Along the Iditarod Trail, a race was on today to reach mountain bikers, skiers and runners trapped by snows high in the Alaska Range as the notorious Rainy Pass winds began to blow.
Kathi Merchant with the Iditarod Trail Invitational -- a 350-mile, human-powered race through the wilds of Alaska from Knik to McGrath that began Sunday -- said none of the 20 or so people on the trail appeared to be in imminent danger, but they were all stuck. The invitational, in cooperation with the Iditarod Trail Sled Dog Race, was trying to get to them to provide a trail over the pass and down to a one-room log cabin on the Tatina River at Rohn.
The accommodations there are spartan, but there is food, shelter and warmth.
Jeff Oatley from Fairbanks, a mountain biker who led the race to Rainy Pass Lodge on Puntilla Lake near the south end of the pass, left that checkpoint at 3 a.m. Tuesday. By this morning, he'd been on the trail more than 48 hours.
The 50-mile run from the lodge through a broad, windswept valley and then up and through the slot in the mountains that is Rainy Pass proper usually takes bikers only six to eight hours, and it is rare for anyone to carry more than 24 hours' worth of food. Merchant, though, said it was likely Oatley was now with a larger group of racers and race officials who would share food and, just as important, fuel for melting snow to make water.
Rich Crain -- a snowmachiner from Anchorage helping break trail for the invitational --- did manage to reach racers huddling in a roofless cabin at Rainy Pass Lake just below the pass on Wednesday, she said. She suspected Oatley was in that bunch with her husband, Bill, and other racers who left the lodge Wednesday.
Bill has a satellite phone with him, but it appears it is no longer working.
Racers who left the Puntilla checkpoint after Oatley were advised to pack extra food because of the conditions, and Bill Merchant is traveling well-equipped on a trail-packing snowmobile that, unfortunately, was reported to be stuck once again in deep, deep snow.
"He buried his machine," Denise Perrin said by radiophone from Perrin's Rainy Pass Lodge this morning.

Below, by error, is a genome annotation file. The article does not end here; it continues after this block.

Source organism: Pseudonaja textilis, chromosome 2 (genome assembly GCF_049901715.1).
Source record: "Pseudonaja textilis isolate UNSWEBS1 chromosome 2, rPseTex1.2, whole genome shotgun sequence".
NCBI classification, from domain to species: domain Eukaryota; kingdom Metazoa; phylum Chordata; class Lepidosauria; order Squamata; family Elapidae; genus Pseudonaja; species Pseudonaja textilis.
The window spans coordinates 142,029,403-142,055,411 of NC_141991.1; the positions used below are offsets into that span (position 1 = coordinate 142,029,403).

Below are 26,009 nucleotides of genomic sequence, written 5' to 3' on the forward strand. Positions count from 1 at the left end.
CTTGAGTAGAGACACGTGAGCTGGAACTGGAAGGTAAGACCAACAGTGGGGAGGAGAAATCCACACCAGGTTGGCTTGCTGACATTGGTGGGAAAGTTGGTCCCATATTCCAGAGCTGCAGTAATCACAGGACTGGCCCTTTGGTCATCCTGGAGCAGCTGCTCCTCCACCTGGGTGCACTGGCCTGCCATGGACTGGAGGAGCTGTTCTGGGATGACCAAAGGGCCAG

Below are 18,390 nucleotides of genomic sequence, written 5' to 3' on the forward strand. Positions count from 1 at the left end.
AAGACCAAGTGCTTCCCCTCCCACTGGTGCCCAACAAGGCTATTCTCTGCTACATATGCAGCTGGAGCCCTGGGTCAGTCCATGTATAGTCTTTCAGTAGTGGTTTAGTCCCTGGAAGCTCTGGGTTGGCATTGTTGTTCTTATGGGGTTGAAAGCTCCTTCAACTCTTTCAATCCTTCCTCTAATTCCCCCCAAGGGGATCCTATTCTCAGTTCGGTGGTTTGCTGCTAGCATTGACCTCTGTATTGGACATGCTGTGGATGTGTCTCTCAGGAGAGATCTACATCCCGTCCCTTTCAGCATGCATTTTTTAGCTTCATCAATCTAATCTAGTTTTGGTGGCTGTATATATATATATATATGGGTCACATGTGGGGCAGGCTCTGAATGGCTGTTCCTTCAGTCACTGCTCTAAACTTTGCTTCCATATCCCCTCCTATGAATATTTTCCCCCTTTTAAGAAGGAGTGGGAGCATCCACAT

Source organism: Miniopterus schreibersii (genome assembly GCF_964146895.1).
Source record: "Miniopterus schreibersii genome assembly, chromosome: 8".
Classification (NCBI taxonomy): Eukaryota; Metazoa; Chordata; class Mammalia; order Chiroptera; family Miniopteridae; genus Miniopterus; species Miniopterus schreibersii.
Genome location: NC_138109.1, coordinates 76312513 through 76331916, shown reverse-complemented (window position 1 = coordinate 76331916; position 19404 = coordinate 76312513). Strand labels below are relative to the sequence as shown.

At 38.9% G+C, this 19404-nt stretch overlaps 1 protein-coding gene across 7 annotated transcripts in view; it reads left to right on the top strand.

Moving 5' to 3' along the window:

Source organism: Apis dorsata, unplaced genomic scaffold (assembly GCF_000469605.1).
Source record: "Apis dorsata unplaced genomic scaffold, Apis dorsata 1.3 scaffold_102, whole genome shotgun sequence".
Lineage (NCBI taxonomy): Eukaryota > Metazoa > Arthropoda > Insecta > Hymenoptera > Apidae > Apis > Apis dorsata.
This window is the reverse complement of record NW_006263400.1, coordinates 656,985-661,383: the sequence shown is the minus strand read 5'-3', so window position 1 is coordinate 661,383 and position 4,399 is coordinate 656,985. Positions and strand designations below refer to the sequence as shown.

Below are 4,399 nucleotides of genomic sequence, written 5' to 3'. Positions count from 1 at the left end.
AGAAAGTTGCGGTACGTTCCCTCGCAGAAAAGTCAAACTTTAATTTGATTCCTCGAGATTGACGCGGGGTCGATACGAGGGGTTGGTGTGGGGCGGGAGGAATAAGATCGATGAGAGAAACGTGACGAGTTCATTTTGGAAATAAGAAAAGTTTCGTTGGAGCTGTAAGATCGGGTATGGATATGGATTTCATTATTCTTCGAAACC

She got a full report from Crain, who returned to the lodge's comfortable accommodations in the dark late Wednesday. He got a few hours' sleep, something to eat, gassed his snowmachine and was headed back out on the trail to help early today.
Meanwhile, Terry Boyle, a longtime Iditarod volunteer and skookum woodsman, was reportedly leading a pack of snowmobilers trying to open the trail from Rohn up the Dalzell Gorge and over Rainy Pass to where racers waited.
It appears, Perrin said, that of the 19 racers out of Puntilla, about half were holed up in what the Perrins call the Halfway Cabin, halfway between the lodge and the pass, and the rest were at the Rainy Pass Lake cabin. Only one racer had turned back to Putnilla.
The Rainy Lake cabin was newly built to replace a wall tent that had provided the only shelter there for years. The Perrins thought the cabin would provide better shelter in conditions like those now being encountered, but a fall windstorm ripped most of the roof off the structure.
It is now partially snow-filled but better than camping out in blowing snow.
Perrin said Crain told her most of the Iditarod Invitational competitors were waiting there for snowmobiles to pack a trail over the top of the pass, but three or four left to try to make the top on their own. If they can do that, there is an obvious route that is all downhill into Pass Creek and on to Dalzell Creek, where there is now trail.
The process of building the Iditarod Trail started south from Rohn days ago, but it has been slow going, Kathi Merchant said.
Dalzell Creek froze when flowing at high water. When the water dropped, all the ice that had formed collapsed into the creek. Trail builders were being forced to find ways to bridge broken ice to get up the creek.
The Dalzell runs through such a tight gorge that there are only narrow banks to the stream, and usually only on one side or the other This forces trail makers to zigzag back and forth across the creek, an easy proposition when there is good ice but a difficult chore this year. The trail builders were being forced to haul snow up into the gorge to fill in holes where the creek ice had collapsed into the creek, Kathi said.
It was hard work slowing their progress toward the Pass, but Kathi said she was not yet worried about racers. The Invitational screens competitors for their survival skills. She was confident that the people on the trail were capable of taking care of themselves for days in the cold, snow and wind, which looks like it could get worse before it gets better.
Kathi was reached by telephone in McGrath on the north side of the Alaska Range where she said there was 8 to 9 inches of fresh snow with the wind starting to blow. Perrin reported 6 inches or so fresh on the south side of the range.
With that sort of accumulation on the ground, it is easy for the Rainy Pass winds to stir up a ground blizzard. The story is much the same on the desolate Farewell Burn between Rohn and McGrath.
"There's certainly going to be a record for this race for the longest time," Merchant said.
The race has never before taken the winner more than about 5 days. Anchorage cycling phenom Peter Basinger made it in 3 days, 5 hours and 40 minutes in 2007. By this morning, competitors had been on the trail for four days and were only about halfway to the finish line with nothing but miles and miles of bad trail or no trail ahead of them.